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The Desperate Hours (1955) Poster

Trivia

The original Broadway production of "The Desperate Hours" by Joseph Hayes opened at the Ethel Barrymore Theater in New York on February 10, 1955, ran for 212 performances and won the 1955 Tony Award for the Best Play. The play starred Paul Newman, George Grizzard and George Mathews as the gangsters with Karl Malden and Nancy Coleman as the Hilliard parents and Pat Peardon and Malcolm Brodrick as their children.
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After the movie previewed, Humphrey Bogart told director William Wyler, "I think I'm too old to play gangsters".
Fredric March's part was intended for Spencer Tracy, a good friend of Humphrey Bogart's, but neither Tracy nor Bogart was willing to concede top billing to the other.
Humphrey Bogart's last tough-guy role.
Gig Young was considered too old for his character.
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During a short outdoor shot of the front lawn, you hear the sounds of children playing (one of the children shouts something like "I missed you!"). This exact same sound clip is used repeatedly 18 years later in the final exterior scenes of 1973's "The Exorcist."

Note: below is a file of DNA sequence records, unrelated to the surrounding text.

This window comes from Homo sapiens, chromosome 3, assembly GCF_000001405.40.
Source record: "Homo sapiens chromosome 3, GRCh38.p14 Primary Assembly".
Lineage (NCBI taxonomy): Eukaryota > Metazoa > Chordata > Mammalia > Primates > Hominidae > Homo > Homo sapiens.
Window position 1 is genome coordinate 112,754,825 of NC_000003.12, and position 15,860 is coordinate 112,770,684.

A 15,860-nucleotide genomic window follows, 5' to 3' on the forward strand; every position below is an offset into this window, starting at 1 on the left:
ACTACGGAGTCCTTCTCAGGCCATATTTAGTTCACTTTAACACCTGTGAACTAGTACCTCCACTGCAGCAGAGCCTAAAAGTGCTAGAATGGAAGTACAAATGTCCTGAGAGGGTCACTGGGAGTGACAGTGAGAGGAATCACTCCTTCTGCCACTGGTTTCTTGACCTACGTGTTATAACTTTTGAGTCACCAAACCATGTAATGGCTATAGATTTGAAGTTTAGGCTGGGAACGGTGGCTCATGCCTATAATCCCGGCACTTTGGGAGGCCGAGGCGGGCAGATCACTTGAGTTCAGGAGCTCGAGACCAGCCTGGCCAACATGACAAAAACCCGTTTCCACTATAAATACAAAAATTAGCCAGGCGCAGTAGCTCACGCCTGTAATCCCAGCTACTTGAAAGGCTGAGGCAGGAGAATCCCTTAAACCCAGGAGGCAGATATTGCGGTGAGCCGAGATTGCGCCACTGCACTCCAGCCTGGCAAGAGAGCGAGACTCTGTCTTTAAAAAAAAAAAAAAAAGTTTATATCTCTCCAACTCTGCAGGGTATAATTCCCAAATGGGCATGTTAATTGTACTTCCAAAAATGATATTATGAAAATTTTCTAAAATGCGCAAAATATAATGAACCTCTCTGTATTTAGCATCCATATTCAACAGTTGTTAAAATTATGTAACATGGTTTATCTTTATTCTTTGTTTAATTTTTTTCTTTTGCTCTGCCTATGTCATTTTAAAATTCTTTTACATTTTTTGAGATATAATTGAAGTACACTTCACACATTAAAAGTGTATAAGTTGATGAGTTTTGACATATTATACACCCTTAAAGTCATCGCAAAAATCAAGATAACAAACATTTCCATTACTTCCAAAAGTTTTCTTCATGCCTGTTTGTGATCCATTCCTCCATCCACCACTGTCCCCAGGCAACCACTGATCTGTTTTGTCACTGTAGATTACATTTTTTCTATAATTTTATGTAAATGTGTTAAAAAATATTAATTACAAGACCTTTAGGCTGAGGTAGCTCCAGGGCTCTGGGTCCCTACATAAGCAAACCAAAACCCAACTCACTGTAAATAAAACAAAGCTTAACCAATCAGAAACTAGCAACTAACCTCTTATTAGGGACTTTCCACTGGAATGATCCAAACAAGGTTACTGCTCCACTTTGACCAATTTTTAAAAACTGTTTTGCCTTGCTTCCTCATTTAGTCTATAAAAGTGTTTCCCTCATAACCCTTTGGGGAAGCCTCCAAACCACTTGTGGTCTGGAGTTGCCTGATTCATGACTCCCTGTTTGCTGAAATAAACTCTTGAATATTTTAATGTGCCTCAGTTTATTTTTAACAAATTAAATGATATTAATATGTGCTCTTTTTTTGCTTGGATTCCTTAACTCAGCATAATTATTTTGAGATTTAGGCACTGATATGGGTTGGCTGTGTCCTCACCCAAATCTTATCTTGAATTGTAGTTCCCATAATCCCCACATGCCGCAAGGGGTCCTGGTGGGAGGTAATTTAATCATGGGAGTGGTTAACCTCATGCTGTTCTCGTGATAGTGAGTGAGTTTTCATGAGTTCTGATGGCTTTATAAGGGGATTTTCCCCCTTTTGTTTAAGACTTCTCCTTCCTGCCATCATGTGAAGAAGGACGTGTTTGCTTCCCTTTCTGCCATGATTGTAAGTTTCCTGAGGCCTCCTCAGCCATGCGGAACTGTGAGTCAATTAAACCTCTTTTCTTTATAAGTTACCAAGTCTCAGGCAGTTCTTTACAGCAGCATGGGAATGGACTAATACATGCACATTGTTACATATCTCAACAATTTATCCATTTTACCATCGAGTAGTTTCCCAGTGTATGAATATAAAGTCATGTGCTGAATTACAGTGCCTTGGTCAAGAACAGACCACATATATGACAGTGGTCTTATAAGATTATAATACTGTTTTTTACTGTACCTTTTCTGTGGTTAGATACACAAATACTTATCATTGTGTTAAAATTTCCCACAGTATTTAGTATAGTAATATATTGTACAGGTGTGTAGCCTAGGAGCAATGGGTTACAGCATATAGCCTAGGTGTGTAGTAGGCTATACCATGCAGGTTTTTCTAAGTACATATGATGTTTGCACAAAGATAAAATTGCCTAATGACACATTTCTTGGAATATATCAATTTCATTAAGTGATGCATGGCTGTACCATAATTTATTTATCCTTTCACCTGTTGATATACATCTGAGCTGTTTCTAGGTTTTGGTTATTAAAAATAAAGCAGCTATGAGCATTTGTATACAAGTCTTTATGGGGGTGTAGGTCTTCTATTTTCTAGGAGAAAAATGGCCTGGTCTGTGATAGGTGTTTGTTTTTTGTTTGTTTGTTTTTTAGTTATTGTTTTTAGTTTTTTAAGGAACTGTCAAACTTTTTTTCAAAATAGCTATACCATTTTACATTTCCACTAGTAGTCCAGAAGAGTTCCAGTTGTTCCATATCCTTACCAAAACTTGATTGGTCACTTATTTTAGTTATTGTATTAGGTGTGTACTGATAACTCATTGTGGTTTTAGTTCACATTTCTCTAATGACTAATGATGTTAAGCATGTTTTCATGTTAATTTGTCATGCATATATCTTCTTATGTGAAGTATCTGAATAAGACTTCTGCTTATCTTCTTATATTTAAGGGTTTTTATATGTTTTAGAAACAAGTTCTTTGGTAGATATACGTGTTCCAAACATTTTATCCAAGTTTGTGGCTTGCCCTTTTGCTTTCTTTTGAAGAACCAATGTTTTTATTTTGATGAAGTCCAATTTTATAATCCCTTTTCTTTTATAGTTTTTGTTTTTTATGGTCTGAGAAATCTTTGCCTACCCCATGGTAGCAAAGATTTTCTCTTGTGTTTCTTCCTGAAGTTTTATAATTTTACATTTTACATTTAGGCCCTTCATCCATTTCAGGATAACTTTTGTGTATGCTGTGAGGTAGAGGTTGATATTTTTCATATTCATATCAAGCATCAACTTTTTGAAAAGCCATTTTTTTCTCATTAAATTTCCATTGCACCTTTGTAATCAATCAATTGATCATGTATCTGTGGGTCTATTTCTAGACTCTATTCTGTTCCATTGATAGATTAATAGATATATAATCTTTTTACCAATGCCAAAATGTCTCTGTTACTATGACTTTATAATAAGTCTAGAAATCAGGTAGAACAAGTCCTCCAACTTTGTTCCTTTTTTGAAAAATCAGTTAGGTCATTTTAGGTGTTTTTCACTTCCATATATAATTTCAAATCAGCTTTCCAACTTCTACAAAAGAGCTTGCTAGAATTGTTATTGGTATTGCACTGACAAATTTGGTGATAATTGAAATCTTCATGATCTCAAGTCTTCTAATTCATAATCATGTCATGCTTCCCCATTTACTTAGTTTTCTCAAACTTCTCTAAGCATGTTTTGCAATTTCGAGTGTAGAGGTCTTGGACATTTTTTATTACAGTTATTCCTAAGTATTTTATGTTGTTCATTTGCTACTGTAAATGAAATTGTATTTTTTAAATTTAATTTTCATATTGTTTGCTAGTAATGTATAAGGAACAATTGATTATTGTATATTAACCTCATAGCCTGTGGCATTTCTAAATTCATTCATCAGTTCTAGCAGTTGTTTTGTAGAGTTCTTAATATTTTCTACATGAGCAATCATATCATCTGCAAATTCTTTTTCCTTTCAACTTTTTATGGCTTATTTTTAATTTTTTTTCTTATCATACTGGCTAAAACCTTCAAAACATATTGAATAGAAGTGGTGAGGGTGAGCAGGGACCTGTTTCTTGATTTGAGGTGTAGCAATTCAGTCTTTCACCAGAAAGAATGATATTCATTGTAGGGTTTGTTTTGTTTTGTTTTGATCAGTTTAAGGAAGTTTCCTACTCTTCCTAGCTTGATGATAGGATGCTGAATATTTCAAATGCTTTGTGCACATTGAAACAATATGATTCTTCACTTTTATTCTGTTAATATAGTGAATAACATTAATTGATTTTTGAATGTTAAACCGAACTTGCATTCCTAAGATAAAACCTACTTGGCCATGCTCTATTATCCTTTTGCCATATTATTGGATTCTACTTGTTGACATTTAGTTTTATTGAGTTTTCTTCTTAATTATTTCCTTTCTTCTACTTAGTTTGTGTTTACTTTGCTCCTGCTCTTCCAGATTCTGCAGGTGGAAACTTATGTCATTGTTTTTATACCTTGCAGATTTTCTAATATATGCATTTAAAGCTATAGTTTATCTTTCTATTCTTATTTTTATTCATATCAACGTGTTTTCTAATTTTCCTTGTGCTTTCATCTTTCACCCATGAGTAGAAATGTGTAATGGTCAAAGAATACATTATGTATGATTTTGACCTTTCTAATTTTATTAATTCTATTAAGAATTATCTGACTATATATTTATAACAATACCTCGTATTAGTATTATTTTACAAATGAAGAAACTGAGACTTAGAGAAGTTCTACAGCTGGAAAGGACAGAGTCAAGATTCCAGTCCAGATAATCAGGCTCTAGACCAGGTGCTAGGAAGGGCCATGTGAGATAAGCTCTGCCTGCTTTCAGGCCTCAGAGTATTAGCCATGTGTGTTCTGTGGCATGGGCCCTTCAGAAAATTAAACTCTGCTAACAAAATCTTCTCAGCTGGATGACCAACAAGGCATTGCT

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The exterior of the house used in the film is the same set used as the Cleaver home in the TV series Leave It to Beaver (1957).
The Character of Glenn Griffin was made older so Humphrey Bogart could play the role. The stage version starred Karl Malden and a young Paul Newman in the Bogart role
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This movie and the play on which it was based, are loosely based on the experience of the Hill family in 1952. An article published by Life magazine about the play is the subject of the Supreme Court case Time Inc. v. Hill, in which the family sued the magazine for stating that play depicted what really happened.
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The first black and white movie in VistaVision.
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The film cast includes three Oscar winners: Humphrey Bogart, Fredric March and Gig Young; and two Oscar nominees: Arthur Kennedy, Martha Scott
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Chuck's car was a Nash-Healey.
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The music Gail Kubik composed for the picture was considered too modernistic by Paramount's executives, therefore some of it was rescored by Daniele Amfitheatrof. Two years later, Paramount returned the music rights to Kubik and published his suite from the score titled Scenario for Orchestra.
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Hugh O'Brian played the Fredric March role on the stage of the Arlington Park Theater in Arlington Heights, IL, in the early 1970s.
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